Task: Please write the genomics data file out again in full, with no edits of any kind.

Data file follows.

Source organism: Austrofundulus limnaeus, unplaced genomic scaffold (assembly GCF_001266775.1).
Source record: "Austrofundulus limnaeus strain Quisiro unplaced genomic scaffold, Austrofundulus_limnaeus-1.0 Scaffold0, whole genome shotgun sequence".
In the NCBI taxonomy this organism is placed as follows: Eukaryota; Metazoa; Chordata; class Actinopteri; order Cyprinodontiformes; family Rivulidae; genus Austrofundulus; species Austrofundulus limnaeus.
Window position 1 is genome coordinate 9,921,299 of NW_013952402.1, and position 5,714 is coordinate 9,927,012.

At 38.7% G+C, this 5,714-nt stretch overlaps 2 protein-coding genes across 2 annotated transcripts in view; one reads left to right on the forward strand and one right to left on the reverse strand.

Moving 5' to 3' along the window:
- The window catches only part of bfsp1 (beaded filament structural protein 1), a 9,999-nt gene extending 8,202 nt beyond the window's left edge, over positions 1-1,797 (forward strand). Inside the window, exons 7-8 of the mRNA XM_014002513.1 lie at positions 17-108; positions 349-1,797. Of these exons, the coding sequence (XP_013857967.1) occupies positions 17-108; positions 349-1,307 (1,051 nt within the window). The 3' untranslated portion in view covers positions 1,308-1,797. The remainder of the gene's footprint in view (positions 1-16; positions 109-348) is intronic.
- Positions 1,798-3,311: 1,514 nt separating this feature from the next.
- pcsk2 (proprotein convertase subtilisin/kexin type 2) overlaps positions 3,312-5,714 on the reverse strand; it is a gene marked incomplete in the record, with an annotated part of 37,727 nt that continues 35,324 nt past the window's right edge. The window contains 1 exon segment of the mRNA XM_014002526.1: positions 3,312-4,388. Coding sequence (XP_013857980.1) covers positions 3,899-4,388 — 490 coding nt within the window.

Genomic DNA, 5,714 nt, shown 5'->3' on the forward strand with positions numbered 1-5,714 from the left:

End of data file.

Source organism: Austrofundulus limnaeus, unplaced genomic scaffold (assembly GCF_001266775.1).
Source record: "Austrofundulus limnaeus strain Quisiro unplaced genomic scaffold, Austrofundulus_limnaeus-1.0 Scaffold0, whole genome shotgun sequence".
In the NCBI taxonomy this organism is placed as follows: Eukaryota; Metazoa; Chordata; class Actinopteri; order Cyprinodontiformes; family Rivulidae; genus Austrofundulus; species Austrofundulus limnaeus.
Window position 1 is genome coordinate 9,921,299 of NW_013952402.1, and position 5,714 is coordinate 9,927,012.

At 38.7% G+C, this 5,714-nt stretch overlaps 2 protein-coding genes across 2 annotated transcripts in view; one reads left to right on the forward strand and one right to left on the reverse strand.

Moving 5' to 3' along the window:
- The window catches only part of bfsp1 (beaded filament structural protein 1), a 9,999-nt gene extending 8,202 nt beyond the window's left edge, over positions 1-1,797 (forward strand). Inside the window, exons 7-8 of the mRNA XM_014002513.1 lie at positions 17-108; positions 349-1,797. Of these exons, the coding sequence (XP_013857967.1) occupies positions 17-108; positions 349-1,307 (1,051 nt within the window). The 3' untranslated portion in view covers positions 1,308-1,797. The remainder of the gene's footprint in view (positions 1-16; positions 109-348) is intronic.
- Positions 1,798-3,311: 1,514 nt separating this feature from the next.
- pcsk2 (proprotein convertase subtilisin/kexin type 2) overlaps positions 3,312-5,714 on the reverse strand; it is a gene marked incomplete in the record, with an annotated part of 37,727 nt that continues 35,324 nt past the window's right edge. The window contains 1 exon segment of the mRNA XM_014002526.1: positions 3,312-4,388. Coding sequence (XP_013857980.1) covers positions 3,899-4,388 — 490 coding nt within the window.

Genomic DNA, 5,714 nt, shown 5'->3' on the forward strand with positions numbered 1-5,714 from the left: